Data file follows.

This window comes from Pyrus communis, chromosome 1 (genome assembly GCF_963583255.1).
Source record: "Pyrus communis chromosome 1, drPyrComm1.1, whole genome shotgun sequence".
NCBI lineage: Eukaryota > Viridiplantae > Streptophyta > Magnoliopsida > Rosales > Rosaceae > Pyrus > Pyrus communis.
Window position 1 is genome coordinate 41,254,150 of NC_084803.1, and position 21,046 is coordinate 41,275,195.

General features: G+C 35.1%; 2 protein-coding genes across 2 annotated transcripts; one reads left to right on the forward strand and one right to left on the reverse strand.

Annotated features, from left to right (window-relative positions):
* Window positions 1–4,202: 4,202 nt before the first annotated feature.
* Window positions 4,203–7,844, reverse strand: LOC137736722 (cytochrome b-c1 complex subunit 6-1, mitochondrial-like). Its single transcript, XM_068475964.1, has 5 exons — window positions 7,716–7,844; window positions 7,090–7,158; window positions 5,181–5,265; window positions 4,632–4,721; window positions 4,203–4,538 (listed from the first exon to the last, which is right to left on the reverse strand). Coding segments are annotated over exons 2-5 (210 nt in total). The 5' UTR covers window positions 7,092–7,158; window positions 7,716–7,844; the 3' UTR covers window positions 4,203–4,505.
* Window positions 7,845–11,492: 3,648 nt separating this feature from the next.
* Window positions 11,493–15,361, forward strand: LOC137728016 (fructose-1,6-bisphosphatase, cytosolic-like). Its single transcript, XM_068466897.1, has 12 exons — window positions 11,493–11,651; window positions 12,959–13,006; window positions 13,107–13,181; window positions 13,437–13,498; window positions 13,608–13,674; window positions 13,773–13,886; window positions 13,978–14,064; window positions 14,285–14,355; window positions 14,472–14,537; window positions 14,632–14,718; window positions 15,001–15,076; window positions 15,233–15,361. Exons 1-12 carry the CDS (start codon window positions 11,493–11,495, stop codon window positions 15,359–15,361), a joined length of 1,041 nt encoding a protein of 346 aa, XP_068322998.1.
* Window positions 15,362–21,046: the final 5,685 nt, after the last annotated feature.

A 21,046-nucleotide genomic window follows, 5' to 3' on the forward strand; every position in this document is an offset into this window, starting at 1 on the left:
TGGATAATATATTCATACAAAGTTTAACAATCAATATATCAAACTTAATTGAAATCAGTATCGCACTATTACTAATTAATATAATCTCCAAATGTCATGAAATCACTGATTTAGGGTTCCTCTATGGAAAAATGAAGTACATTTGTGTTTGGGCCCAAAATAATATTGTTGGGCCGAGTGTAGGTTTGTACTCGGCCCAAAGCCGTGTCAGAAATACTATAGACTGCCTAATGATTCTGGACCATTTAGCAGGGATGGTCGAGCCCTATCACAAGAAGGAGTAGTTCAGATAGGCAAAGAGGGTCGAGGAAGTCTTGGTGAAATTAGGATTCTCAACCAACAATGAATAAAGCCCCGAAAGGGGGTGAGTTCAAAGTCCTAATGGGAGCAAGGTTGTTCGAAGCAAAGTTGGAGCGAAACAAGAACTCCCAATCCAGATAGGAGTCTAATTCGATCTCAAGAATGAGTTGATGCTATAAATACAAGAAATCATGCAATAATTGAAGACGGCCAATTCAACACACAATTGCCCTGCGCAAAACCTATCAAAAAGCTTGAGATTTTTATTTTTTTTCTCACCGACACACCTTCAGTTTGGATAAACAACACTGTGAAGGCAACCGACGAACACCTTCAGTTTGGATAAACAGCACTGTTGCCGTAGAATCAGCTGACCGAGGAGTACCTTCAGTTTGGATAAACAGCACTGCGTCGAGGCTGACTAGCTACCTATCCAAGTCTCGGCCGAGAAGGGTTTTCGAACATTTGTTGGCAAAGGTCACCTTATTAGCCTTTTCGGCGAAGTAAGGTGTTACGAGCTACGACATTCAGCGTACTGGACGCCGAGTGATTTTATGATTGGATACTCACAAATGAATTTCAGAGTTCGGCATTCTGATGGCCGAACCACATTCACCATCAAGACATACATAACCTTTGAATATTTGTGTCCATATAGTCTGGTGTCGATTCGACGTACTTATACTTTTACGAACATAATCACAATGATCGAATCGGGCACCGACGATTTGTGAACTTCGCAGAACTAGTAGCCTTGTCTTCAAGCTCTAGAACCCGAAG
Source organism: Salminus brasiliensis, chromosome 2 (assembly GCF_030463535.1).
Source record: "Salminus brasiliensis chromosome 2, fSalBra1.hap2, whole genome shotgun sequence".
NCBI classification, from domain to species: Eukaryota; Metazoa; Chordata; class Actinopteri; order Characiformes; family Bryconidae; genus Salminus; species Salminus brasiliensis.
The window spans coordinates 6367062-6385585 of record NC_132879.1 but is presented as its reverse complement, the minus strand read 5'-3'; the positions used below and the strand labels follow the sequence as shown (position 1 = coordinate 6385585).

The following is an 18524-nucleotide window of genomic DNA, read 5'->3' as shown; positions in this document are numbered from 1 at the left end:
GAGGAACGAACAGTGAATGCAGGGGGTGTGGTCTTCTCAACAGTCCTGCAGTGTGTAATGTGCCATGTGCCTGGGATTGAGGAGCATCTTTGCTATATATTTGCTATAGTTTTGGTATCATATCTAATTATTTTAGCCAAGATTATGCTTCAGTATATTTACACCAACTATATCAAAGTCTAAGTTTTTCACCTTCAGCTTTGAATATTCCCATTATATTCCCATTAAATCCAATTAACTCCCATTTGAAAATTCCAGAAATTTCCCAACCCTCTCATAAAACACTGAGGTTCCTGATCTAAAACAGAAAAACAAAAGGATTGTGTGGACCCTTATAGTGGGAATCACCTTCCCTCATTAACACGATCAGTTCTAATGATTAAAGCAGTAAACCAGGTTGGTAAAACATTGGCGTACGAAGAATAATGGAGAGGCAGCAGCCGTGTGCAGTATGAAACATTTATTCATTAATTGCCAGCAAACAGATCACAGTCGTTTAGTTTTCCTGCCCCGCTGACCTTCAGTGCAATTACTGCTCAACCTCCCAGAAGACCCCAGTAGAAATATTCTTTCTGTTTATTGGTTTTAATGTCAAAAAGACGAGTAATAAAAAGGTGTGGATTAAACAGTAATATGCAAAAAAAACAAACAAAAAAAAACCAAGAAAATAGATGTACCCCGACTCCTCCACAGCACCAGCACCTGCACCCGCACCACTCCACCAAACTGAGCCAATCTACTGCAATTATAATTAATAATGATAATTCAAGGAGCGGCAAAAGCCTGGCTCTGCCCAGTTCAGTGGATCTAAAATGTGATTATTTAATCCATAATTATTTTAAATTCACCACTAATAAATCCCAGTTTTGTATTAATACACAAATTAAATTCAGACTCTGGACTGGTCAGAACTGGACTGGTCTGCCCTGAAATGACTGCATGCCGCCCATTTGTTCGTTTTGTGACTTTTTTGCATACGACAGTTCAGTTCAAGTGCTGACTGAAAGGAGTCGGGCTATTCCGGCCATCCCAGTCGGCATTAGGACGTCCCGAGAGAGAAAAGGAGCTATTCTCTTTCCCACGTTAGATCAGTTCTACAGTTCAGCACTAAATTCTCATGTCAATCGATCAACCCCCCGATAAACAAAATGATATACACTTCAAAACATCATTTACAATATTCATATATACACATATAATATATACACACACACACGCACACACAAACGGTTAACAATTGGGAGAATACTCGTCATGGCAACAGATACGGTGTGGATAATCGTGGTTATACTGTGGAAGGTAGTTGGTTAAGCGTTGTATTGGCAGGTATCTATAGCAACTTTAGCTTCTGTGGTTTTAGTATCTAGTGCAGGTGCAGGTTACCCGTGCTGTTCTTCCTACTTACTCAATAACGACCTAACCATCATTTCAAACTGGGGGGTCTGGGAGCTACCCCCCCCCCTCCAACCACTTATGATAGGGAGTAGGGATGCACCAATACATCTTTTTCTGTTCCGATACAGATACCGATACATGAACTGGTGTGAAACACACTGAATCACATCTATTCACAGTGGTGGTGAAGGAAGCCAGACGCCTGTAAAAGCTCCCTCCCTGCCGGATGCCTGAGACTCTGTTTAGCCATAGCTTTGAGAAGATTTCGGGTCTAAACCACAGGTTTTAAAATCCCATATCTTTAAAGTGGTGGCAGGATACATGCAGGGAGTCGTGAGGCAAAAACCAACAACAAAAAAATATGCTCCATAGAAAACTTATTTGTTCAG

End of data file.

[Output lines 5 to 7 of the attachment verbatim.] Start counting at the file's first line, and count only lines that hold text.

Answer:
General features: G+C 35.1%; 2 protein-coding genes across 2 annotated transcripts; one reads left to right on the forward strand and one right to left on the reverse strand.

Annotated features, from left to right (window-relative positions):
* Window positions 1–4,202: 4,202 nt before the first annotated feature.